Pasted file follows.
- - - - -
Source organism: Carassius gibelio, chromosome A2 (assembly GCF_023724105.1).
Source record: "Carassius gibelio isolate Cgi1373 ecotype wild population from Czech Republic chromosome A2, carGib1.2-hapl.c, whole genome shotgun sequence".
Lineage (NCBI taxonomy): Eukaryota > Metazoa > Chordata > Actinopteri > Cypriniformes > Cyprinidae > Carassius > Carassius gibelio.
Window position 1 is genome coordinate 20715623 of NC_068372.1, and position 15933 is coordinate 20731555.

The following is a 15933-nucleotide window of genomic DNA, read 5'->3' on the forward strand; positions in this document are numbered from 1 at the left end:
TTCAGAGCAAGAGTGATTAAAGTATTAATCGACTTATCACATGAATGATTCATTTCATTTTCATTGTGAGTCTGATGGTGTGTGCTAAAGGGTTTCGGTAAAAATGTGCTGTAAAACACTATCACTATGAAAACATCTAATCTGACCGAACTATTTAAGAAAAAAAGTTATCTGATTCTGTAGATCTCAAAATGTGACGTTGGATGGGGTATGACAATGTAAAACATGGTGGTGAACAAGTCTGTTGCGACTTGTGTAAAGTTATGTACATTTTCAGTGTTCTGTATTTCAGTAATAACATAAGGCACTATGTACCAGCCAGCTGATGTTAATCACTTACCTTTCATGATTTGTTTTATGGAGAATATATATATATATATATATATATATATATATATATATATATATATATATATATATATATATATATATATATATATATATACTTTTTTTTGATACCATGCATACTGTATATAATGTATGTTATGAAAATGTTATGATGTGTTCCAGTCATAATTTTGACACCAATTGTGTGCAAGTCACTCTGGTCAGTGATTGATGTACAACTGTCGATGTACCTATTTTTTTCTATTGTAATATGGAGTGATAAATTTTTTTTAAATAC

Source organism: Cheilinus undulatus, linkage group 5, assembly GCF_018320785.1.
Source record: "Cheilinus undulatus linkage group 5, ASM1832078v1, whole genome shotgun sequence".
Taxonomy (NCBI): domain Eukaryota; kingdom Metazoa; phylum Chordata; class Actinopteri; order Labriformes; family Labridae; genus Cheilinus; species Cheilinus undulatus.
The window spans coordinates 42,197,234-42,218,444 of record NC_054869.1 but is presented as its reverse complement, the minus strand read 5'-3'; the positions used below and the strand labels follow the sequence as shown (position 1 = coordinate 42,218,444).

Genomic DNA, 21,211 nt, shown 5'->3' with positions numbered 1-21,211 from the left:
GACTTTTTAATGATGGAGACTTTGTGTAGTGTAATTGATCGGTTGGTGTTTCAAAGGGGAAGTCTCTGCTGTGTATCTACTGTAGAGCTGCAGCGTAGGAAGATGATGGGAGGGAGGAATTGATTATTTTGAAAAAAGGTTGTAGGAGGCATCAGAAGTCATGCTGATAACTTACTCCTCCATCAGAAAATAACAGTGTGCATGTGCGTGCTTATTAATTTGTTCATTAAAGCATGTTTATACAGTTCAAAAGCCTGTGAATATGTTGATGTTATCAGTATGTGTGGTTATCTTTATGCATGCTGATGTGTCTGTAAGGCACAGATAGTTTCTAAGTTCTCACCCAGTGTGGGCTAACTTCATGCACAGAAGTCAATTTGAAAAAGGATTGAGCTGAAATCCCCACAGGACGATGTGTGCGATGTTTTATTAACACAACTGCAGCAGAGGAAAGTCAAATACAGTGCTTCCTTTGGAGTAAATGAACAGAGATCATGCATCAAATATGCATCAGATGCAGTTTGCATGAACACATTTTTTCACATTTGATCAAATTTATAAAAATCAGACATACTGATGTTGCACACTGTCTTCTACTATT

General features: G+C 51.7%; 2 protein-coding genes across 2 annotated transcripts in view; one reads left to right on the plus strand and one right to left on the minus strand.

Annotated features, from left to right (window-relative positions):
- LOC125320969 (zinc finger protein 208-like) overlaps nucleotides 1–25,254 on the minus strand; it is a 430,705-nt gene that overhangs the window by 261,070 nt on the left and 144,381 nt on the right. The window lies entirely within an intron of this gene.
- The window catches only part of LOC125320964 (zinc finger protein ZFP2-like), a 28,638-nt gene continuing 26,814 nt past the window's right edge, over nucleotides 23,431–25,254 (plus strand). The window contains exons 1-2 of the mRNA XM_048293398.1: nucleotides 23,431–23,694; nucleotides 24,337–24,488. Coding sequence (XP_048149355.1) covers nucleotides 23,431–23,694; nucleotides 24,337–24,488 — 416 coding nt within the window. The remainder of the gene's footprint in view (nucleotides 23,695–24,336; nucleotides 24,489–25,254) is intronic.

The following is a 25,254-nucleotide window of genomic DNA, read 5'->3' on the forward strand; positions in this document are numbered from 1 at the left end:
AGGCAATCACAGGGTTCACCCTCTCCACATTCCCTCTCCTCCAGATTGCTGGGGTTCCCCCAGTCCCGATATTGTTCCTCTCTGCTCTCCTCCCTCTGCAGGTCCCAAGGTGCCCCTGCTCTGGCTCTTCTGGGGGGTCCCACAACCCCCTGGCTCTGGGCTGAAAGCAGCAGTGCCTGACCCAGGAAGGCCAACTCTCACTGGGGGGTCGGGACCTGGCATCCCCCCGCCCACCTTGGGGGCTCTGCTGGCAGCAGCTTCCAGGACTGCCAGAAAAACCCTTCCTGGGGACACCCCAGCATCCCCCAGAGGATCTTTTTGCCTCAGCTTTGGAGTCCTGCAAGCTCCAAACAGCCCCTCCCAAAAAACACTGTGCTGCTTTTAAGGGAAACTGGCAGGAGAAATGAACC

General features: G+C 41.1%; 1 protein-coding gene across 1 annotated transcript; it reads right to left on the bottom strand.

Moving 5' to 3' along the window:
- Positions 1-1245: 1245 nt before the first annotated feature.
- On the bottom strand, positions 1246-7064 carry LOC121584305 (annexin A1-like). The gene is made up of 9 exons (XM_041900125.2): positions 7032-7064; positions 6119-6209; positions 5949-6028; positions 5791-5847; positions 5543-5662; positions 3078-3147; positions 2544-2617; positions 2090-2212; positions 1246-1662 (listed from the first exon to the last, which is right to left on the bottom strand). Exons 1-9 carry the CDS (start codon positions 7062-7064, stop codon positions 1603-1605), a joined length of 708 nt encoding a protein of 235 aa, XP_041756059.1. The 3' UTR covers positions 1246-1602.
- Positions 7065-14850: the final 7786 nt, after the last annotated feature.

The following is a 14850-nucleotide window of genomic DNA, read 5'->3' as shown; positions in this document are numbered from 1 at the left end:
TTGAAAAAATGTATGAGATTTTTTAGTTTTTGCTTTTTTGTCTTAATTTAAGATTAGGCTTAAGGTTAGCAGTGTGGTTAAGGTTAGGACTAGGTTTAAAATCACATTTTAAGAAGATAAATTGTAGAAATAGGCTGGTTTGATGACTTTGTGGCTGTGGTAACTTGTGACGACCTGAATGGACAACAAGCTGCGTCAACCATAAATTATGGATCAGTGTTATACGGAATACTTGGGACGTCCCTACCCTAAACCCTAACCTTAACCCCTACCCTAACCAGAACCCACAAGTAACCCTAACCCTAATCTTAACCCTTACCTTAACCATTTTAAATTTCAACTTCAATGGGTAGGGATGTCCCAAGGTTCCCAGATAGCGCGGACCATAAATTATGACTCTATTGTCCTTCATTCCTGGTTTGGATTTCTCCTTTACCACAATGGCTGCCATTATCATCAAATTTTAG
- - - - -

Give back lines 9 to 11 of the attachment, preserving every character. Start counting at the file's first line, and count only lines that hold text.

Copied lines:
Taxonomy (NCBI): domain Eukaryota; kingdom Metazoa; phylum Chordata; class Actinopteri; order Labriformes; family Labridae; genus Cheilinus; species Cheilinus undulatus.
The window spans coordinates 42,197,234-42,218,444 of record NC_054869.1 but is presented as its reverse complement, the minus strand read 5'-3'; the positions used below and the strand labels follow the sequence as shown (position 1 = coordinate 42,218,444).

Genomic DNA, 21,211 nt, shown 5'->3' with positions numbered 1-21,211 from the left: